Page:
I know very little about brewing, but buildings labeled “malt house” and “stock house” are almost certainly involved in the direct brewing of beer.
If you look closely, you can see where the tanks used for brewing the beer were located.
The buildings themselves are massive, amazingly proportioned and still have some nice decorative detail.
Imagine product gliding across the rollers or conveyor belt in between buildings.
I love the door to the Fermenting Department; it looks like the door to a temple, a temple of beer brewing or something.
Street trackage, now embedded deep within the brewery is always fascinating to me; the idea that trains once went down the middle of streets in major cities blows me away.
The rest of the photos are from in between the two massive buildings, showing what is actually a fairly intimate space. I can only imagine the hustle and bustle.
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THANK YOU for this series of photos!While looking at a number of these buildings, there appears to be quite a bit of brick repair/replacement, all obviously done long ago.I wonder – was this damage incurred during the Great Tornado of 1896?My late Grandmother (1877-1969) experienced this as a resident in the Lafayette Park area. I recall her descriptions of this – and the 1927 tornado, which struck in much of the same area.These two tornadoes are STILL the first and second most costly in United States history.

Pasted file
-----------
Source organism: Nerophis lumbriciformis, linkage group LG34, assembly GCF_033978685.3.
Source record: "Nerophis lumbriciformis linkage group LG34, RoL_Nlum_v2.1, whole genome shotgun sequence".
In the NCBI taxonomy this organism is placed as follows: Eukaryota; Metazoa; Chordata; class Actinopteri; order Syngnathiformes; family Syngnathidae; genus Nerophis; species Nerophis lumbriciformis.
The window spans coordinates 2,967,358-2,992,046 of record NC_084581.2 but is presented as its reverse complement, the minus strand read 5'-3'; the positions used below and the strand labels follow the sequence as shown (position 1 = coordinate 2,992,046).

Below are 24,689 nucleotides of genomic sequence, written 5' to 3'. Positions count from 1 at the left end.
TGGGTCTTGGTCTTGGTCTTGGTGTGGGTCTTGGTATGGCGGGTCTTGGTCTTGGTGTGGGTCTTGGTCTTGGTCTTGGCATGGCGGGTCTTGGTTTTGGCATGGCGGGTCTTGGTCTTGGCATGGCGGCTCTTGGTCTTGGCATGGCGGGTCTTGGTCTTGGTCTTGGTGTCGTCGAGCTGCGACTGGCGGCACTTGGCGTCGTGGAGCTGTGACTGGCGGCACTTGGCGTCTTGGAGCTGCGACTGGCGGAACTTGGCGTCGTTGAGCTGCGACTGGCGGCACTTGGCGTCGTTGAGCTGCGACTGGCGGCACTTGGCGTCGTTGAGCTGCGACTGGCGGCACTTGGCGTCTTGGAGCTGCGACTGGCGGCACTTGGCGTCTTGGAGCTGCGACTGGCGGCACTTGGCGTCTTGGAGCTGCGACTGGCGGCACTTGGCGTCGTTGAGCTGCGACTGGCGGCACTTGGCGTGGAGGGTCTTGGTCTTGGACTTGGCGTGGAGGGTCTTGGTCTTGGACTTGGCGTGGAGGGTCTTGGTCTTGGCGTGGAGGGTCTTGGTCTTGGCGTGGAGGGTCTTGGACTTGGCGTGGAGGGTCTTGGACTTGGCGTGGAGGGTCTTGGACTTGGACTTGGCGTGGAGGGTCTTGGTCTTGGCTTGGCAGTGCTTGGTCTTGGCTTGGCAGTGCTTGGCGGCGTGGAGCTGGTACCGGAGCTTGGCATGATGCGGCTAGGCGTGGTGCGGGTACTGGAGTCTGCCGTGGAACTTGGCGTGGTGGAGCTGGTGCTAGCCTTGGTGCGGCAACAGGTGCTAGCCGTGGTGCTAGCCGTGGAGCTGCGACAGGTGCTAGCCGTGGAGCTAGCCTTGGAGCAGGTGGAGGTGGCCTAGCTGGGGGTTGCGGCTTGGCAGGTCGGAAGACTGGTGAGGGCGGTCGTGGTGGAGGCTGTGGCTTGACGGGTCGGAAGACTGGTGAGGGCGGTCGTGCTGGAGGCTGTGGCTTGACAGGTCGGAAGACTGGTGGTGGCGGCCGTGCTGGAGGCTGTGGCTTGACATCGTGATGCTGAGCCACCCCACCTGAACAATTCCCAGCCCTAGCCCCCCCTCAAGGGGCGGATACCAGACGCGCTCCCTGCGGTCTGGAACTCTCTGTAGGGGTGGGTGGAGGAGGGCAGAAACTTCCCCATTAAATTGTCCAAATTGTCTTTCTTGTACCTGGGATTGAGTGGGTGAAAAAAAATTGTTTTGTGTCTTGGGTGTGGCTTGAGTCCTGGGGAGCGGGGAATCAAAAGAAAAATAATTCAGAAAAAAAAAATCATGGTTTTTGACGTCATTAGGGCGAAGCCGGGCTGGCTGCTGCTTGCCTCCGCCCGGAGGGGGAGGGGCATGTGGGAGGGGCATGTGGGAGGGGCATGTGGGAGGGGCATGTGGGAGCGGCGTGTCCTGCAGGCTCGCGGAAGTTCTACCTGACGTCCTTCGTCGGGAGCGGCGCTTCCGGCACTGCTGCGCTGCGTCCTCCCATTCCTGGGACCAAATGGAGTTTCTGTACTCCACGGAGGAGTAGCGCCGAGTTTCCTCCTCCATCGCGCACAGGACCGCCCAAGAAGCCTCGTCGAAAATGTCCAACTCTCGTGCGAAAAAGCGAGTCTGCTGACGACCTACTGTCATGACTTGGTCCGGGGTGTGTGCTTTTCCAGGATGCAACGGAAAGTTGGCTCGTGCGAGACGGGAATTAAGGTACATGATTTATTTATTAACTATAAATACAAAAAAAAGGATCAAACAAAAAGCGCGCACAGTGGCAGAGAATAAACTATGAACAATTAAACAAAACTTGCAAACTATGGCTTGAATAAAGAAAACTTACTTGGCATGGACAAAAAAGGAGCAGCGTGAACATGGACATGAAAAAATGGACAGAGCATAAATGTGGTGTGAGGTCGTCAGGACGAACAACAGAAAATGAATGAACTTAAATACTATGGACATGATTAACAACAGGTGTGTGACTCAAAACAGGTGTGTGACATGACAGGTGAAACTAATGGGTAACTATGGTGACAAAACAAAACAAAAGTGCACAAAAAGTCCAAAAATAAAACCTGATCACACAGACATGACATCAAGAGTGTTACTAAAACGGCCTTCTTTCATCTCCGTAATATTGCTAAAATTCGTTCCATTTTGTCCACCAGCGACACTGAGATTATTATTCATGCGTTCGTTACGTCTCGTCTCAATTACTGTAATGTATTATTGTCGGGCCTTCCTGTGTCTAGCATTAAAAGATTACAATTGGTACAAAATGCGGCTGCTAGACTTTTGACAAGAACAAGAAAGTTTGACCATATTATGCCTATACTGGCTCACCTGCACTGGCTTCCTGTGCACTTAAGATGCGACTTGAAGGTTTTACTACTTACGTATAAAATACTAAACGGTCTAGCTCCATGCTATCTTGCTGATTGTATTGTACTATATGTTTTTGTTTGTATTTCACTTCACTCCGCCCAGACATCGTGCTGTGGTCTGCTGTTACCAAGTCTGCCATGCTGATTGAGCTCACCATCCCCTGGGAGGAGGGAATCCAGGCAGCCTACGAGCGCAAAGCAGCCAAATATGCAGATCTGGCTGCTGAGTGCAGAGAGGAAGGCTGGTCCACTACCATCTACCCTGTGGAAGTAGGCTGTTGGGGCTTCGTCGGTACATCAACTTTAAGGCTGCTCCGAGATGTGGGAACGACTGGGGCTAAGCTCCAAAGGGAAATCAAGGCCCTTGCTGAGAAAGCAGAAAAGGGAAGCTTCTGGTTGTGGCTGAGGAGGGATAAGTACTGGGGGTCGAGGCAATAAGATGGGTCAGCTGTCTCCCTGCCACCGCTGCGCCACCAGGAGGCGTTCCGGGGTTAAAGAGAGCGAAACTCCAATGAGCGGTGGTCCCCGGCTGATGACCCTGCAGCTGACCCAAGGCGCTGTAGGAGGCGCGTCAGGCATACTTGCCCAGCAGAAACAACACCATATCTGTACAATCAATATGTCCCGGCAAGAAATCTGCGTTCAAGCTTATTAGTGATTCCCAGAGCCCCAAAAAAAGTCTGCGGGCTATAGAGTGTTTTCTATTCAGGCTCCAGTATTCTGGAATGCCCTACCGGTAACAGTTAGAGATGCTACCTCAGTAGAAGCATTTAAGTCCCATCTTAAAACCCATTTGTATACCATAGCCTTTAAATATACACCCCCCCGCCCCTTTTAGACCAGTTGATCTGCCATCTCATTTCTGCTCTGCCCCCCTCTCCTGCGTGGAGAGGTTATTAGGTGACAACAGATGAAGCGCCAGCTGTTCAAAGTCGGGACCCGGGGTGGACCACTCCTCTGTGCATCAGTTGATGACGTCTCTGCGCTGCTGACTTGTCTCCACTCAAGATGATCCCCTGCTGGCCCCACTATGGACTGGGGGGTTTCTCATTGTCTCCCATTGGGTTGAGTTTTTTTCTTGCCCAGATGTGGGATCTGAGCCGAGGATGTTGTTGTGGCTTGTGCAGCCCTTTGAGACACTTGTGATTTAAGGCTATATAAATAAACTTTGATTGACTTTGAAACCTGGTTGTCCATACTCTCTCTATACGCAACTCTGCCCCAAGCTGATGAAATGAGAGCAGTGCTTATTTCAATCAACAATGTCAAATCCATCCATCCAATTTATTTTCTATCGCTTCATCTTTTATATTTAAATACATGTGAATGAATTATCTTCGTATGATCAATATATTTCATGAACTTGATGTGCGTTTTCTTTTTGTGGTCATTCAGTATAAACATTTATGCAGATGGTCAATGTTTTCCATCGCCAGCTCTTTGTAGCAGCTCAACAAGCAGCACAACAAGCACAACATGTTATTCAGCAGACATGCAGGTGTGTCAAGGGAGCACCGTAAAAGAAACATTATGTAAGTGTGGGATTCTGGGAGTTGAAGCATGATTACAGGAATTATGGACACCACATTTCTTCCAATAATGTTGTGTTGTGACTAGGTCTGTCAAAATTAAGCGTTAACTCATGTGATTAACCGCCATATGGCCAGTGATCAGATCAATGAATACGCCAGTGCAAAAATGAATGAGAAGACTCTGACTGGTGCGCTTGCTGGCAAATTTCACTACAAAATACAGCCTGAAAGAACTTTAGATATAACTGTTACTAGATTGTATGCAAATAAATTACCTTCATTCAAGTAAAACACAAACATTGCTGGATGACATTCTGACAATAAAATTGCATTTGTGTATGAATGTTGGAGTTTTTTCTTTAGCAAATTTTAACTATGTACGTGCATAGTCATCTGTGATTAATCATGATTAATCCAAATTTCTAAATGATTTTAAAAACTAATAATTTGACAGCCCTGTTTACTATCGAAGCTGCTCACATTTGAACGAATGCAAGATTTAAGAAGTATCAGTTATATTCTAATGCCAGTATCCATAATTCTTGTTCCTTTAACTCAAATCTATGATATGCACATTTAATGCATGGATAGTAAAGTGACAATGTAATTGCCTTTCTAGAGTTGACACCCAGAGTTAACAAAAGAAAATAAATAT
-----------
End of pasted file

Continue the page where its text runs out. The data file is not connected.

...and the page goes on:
I don't know, to be honest. I always thought the twister was farther north in Lafayette Square, but you could be right.Does anyone else know if the brewery was damaged?